-Intentionally recruiting, retaining, and supporting educators of color and those who identify as LGBTQ.
-Working to make teacher mentoring, new teacher induction, and professional development better to make the very best use of teachers’ time and address key gaps in preparation to teach the wide spectrum of students in the district.
-Making teacher evaluation fair and consistent, not based solely on test scores or value added models.
-Ensuring teachers (and all school staff) are well paid, treated fairly, and valued for the critical work they do for children every day.
-Protecting collective bargaining rights so teachers (and all staff) have a voice to improve their schools – because teaching conditions are students’ learning conditions.
-Investing in the proven Community Schools model and work collaboratively with community partners to bring resources to each school.
-Working at the state level to force our legislators to finally provide adequate, equitable, and sustainable funding for public education and stop efforts to dismantle public education through vouchers and other privatization schemes.
-Building coalitions to improve the flawed state Charter School Law – Charter Schools must have more accountability for the delivery of education to all students, including disabled children, English Language Learners, and kids who are homeless or who are in foster care.
I could literally go on about Pam for another 10,000 words. Easy.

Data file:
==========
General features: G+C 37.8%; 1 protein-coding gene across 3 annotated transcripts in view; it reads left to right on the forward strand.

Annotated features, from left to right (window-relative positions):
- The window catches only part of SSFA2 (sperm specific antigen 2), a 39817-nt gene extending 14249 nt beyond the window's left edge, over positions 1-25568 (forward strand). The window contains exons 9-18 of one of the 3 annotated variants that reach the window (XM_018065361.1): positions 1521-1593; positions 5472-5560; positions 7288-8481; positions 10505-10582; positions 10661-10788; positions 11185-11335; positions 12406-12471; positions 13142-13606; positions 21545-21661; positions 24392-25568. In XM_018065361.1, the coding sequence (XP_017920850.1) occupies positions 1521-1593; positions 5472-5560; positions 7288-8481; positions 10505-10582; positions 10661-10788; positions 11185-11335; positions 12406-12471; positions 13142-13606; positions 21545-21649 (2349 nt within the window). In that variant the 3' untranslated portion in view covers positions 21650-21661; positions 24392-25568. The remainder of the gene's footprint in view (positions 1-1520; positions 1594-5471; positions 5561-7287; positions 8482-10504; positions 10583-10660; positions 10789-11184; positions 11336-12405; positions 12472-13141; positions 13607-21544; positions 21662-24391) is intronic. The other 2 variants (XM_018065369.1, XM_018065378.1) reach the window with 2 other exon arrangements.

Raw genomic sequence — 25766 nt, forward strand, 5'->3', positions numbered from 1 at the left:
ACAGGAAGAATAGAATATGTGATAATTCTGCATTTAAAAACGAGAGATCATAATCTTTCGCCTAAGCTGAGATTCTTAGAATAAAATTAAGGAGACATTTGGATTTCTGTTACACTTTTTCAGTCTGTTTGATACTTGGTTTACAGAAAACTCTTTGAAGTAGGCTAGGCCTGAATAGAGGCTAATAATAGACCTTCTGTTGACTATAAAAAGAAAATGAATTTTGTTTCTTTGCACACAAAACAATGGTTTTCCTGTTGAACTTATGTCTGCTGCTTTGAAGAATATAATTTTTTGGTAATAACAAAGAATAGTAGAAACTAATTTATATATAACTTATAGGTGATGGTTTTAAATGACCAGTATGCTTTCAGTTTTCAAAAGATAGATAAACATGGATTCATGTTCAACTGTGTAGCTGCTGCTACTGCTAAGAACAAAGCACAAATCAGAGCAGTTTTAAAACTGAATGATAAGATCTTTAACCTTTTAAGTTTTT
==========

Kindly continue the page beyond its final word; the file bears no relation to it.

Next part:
But let me close with this.
Harbin began her journey as an education leader when she started advocating for her own children at their first elementary school—Liberty elementary in the Shadyside neighborhood of Pittsburgh. She found that she could make a difference for a few children at a time by throwing herself into volunteer work at the school.
But then she realized that if she wanted to make a difference for more than just a few children that she needed to work with others. Indeed, to do this work effectively Pam has had to work with people of different backgrounds, races, opinions and ideologies. She has had to listen to others, to compromise, to build bridges, and to prioritize common goals in each of her coalitions. In short, she gets things done.
And she’s been doing that for more than a dozen years.
Not because she has no choice. Not because anyone is paying her to do so. Not because doing so is bringing her any riches or fame.
But because it has been the right thing to do.
And that’s the best endorsement I can imagine.
NOTE: Special thanks to Professor Kathleen M. Newman who helped edit this article.
However, County Council and County Executive Rich Fitzgerald would have to do the work of actually creating all this stuff. They’d have to pass an ordinance establishing how this all works, what powers the advisory commission has, etc. They would have to determine whether the money goes to existing programs or new ones. They’d have to set up audits of the money every five years, conduct a study to recommend goals and a focus for how the funding is spent.
That’s an awful lot left undecided.
It makes no sense for voters to hand over the money BEFOREwe figure all this other stuff out.
It’s not at all how good government works.
You’re supposed to define a problem or need and then come up with a plan to meet that need. You prepare a budget that justifies raising taxes and then you vote on it.
This is exactly the opposite. We’re getting the money before the plan of how to spend it.
That’s a recipe for fraud and financial mismanagement.